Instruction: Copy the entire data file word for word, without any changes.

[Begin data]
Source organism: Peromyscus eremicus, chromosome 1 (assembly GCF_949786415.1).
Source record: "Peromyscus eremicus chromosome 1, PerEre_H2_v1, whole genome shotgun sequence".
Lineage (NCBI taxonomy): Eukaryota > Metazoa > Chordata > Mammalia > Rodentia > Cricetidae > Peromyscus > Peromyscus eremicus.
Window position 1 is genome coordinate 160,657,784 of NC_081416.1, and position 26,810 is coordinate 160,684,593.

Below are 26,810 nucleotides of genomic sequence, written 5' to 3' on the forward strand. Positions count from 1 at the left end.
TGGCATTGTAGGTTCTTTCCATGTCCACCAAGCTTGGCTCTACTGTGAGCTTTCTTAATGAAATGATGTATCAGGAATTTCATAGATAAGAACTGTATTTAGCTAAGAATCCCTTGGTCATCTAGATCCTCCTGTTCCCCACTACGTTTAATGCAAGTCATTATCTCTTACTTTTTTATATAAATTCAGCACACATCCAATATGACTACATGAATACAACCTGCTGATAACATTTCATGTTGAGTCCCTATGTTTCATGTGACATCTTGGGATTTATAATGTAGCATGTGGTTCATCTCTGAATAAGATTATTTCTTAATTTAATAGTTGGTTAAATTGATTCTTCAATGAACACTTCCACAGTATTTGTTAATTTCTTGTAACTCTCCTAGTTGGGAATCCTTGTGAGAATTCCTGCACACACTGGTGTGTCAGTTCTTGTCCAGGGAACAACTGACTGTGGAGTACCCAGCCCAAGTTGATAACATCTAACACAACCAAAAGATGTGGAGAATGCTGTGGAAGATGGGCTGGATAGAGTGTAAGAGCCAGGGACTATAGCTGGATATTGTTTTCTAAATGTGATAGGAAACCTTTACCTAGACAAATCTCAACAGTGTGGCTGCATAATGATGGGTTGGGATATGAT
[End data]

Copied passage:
Source organism: Peromyscus eremicus, chromosome 1 (assembly GCF_949786415.1).
Source record: "Peromyscus eremicus chromosome 1, PerEre_H2_v1, whole genome shotgun sequence".
Lineage (NCBI taxonomy): Eukaryota > Metazoa > Chordata > Mammalia > Rodentia > Cricetidae > Peromyscus > Peromyscus eremicus.
Window position 1 is genome coordinate 160,657,784 of NC_081416.1, and position 26,810 is coordinate 160,684,593.

Below are 26,810 nucleotides of genomic sequence, written 5' to 3' on the forward strand. Positions count from 1 at the left end.
TGGCATTGTAGGTTCTTTCCATGTCCACCAAGCTTGGCTCTACTGTGAGCTTTCTTAATGAAATGATGTATCAGGAATTTCATAGATAAGAACTGTATTTAGCTAAGAATCCCTTGGTCATCTAGATCCTCCTGTTCCCCACTACGTTTAATGCAAGTCATTATCTCTTACTTTTTTATATAAATTCAGCACACATCCAATATGACTACATGAATACAACCTGCTGATAACATTTCATGTTGAGTCCCTATGTTTCATGTGACATCTTGGGATTTATAATGTAGCATGTGGTTCATCTCTGAATAAGATTATTTCTTAATTTAATAGTTGGTTAAATTGATTCTTCAATGAACACTTCCACAGTATTTGTTAATTTCTTGTAACTCTCCTAGTTGGGAATCCTTGTGAGAATTCCTGCACACACTGGTGTGTCAGTTCTTGTCCAGGGAACAACTGACTGTGGAGTACCCAGCCCAAGTTGATAACATCTAACACAACCAAAAGATGTGGAGAATGCTGTGGAAGATGGGCTGGATAGAGTGTAAGAGCCAGGGACTATAGCTGGATATTGTTTTCTAAATGTGATAGGAAACCTTTACCTAGACAAATCTCAACAGTGTGGCTGCATAATGATGGGTTGGGATATGAT